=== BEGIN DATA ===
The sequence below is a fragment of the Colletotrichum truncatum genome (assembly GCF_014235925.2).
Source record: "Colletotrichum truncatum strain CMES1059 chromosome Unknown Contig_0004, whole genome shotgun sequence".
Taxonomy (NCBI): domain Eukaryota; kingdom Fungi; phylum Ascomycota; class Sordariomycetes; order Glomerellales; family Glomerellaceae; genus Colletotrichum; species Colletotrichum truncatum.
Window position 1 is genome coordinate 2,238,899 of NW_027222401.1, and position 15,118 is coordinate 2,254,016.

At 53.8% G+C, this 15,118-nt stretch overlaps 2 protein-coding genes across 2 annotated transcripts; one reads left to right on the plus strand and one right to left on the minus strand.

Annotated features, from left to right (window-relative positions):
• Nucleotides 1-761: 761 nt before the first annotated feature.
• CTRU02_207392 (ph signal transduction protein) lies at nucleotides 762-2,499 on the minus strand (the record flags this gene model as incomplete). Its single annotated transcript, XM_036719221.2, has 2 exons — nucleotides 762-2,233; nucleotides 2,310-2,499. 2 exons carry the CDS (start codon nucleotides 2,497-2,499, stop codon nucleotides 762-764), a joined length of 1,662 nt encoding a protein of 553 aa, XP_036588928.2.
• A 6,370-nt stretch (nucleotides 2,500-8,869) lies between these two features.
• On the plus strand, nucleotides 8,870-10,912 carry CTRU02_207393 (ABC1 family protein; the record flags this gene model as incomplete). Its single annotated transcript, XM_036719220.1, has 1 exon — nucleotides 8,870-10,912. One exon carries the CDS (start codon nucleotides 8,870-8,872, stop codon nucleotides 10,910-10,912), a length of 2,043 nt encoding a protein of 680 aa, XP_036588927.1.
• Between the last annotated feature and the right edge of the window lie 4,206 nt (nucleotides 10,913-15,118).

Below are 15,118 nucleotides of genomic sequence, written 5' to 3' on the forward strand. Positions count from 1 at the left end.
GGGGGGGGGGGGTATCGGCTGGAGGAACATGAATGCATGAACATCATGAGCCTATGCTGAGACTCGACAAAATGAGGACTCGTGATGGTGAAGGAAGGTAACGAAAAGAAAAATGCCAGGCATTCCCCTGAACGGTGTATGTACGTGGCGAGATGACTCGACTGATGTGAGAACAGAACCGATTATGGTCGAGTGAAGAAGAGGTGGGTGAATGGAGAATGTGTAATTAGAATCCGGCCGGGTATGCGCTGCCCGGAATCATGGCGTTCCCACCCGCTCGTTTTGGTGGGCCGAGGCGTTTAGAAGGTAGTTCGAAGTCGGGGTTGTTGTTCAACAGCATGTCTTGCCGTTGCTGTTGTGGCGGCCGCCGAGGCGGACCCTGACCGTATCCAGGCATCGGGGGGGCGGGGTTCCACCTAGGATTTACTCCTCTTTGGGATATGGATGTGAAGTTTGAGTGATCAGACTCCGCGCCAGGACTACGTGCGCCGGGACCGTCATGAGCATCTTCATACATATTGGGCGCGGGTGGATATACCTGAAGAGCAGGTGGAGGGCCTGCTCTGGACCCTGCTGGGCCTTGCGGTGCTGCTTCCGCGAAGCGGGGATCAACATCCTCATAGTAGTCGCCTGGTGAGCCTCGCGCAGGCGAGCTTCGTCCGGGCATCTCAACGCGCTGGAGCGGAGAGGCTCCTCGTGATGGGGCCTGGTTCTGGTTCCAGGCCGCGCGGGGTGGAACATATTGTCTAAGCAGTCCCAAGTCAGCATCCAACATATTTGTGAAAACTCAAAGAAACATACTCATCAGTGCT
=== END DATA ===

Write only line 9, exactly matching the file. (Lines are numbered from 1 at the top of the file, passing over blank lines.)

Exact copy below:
• A 6,370-nt stretch (nucleotides 2,500-8,869) lies between these two features.